Oxford criticised in latest Green League

Universities have been lambasted for their “excruciatingly slow progress” on switching away from investments in “unethical” industries such as oil.

June 11, 2013

But in many other areas of environmental performance, such as reducing carbon emissions, the sector has made “excellent progress” according to this year’s People and Planet university Green League.

ManchesterMetropolitan University topped the list, despite receiving the worst possible “fail” grade in 2007, followed by the universities of Plymouth, Gloucestershire, Worcester and Brighton.

Louise Hazan, climate campaigns and communications manager at People and Planet, who compiled the league, said that it was the first time that all universities surveyed had an environmental policy.

“However, we’re seeing excruciatingly slow progress from too many universities in some criteria such as ethical investment given the urgency of the climate challenge,” she said.

People and Planet singled out the University of Oxford’s decision to accept £5.9 million from oil giant Shell to fund research at its Earth Sciences department.

The aim of the partnership, Oxford said in May, is to “support more effective development of natural resources to meet fast-growing global demand for energy”.

People and Planet quoted a student from Oxford, Chris Garrard, who said environmental campaigning at the university was “tainted when the vice-chancellor and others at the top set a tone of profit before people, and deals before ethics”.

It also gave Oxford a “fail” rating in the table.

A spokesman for the university said that the ranking was “disappointing” and said the table “omits some key environmental benchmarks” such as the number of staff and students who drive to work, which Oxford would score highly on.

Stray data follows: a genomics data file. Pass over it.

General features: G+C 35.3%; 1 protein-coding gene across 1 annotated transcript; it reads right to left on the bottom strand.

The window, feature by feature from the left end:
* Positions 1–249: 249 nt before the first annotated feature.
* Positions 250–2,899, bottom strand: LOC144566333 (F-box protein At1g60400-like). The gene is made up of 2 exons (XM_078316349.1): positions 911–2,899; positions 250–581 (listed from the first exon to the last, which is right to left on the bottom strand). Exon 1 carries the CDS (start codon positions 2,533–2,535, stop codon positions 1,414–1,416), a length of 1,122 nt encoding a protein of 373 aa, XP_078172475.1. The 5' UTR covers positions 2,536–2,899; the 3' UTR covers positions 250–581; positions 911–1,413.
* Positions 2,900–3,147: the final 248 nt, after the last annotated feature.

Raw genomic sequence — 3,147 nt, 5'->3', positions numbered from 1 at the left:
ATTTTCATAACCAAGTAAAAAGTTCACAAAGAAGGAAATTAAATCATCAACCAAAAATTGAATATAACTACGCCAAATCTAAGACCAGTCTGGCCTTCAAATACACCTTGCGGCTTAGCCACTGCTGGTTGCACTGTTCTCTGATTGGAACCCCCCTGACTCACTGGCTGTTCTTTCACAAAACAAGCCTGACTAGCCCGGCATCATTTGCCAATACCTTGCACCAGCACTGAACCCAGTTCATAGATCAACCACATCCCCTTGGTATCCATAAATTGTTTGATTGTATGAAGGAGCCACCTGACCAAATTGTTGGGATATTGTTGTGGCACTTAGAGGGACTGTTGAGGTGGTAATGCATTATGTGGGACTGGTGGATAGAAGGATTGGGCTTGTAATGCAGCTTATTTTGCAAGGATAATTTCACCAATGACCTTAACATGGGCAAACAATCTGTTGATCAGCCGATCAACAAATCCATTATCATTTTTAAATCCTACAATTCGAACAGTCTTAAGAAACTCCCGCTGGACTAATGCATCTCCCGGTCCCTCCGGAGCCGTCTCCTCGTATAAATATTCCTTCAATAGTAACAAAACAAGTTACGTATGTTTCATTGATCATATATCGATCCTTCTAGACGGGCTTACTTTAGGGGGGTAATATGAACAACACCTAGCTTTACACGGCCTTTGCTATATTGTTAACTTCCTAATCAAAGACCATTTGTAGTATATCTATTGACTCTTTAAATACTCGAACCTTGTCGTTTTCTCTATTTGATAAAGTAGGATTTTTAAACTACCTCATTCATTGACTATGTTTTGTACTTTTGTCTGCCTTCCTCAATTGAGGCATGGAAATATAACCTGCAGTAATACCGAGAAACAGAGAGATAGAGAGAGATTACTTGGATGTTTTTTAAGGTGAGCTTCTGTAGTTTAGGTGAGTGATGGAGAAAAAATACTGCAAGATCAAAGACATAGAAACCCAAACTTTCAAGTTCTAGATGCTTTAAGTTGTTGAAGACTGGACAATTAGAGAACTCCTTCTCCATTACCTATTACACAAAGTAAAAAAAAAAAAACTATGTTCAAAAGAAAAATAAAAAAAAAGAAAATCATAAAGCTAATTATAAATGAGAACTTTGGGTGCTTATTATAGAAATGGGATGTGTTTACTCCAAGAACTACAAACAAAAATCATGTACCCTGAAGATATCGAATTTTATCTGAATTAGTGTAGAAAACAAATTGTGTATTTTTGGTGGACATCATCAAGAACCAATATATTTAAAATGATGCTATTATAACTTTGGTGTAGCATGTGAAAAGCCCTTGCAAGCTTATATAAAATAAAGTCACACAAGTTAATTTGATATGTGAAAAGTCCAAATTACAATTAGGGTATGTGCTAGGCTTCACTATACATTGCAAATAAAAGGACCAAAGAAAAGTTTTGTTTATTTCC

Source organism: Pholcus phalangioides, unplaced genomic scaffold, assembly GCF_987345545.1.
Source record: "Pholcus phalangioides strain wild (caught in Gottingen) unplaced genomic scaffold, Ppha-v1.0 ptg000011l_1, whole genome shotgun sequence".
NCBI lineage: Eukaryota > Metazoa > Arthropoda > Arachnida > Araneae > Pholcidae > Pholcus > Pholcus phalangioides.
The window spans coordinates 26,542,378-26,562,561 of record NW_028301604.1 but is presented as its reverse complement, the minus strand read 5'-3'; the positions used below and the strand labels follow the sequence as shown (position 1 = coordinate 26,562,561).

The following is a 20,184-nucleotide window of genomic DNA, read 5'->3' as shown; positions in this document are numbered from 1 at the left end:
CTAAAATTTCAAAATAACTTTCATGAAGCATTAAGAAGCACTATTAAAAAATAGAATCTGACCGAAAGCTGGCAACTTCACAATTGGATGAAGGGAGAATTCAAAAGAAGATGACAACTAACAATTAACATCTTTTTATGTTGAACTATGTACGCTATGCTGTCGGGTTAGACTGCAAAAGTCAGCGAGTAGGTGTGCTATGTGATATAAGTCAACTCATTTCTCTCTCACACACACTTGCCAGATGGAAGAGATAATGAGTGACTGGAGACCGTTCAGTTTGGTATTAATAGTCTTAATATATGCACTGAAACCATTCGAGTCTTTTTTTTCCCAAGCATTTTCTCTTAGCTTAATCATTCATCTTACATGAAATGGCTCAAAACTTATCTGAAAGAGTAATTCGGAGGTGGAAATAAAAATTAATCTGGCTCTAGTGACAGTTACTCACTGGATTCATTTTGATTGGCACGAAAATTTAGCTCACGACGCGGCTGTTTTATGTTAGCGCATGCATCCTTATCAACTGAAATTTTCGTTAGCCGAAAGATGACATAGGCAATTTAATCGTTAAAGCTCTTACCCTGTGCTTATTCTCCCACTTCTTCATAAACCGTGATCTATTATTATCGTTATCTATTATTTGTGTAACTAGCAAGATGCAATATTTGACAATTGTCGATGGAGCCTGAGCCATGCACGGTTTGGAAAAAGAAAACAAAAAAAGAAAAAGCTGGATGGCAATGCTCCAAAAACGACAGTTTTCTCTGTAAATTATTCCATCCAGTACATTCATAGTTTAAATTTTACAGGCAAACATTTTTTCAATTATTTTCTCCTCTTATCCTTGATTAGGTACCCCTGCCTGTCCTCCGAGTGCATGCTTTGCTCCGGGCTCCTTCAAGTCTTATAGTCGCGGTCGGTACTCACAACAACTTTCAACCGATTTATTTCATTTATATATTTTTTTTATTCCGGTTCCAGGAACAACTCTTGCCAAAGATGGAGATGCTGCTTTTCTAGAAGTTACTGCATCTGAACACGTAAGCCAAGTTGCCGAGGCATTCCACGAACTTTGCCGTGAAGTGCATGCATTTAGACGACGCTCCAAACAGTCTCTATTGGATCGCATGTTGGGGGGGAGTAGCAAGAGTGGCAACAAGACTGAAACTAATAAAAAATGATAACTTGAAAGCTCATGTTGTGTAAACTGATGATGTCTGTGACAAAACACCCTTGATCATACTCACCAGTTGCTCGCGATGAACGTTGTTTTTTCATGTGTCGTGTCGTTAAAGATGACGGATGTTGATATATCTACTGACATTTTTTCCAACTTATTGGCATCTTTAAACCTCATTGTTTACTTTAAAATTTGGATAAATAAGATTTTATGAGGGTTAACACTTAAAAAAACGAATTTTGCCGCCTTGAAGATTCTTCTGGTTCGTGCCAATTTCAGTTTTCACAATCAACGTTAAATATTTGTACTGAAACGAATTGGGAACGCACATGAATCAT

“Unlike many universities we also have a water management strategy to reduce water consumption and we are also devising strategies for biodiversity and sustainable purchasing,” he said.

“Nonetheless we recognise there is a lot of work to be done and we are looking very carefully at our sustainability impacts, dedicating a one-off Higher Education Funding Council for England grant of up to £14 million to carbon reduction projects.”

Ms Hazan also said that universities had gotten much better at preparing their students for sustainable jobs.

“Forty-seven per cent of universities gained full points for integrating sustainability into the curriculum, compared with per cent just two years ago,” she said.

“In response to higher student demand People and Planet also recorded a huge increase in initiatives to engage staff and students on sustainability issues,” Ms Hazan added.

david.matthews@tsleducation.com

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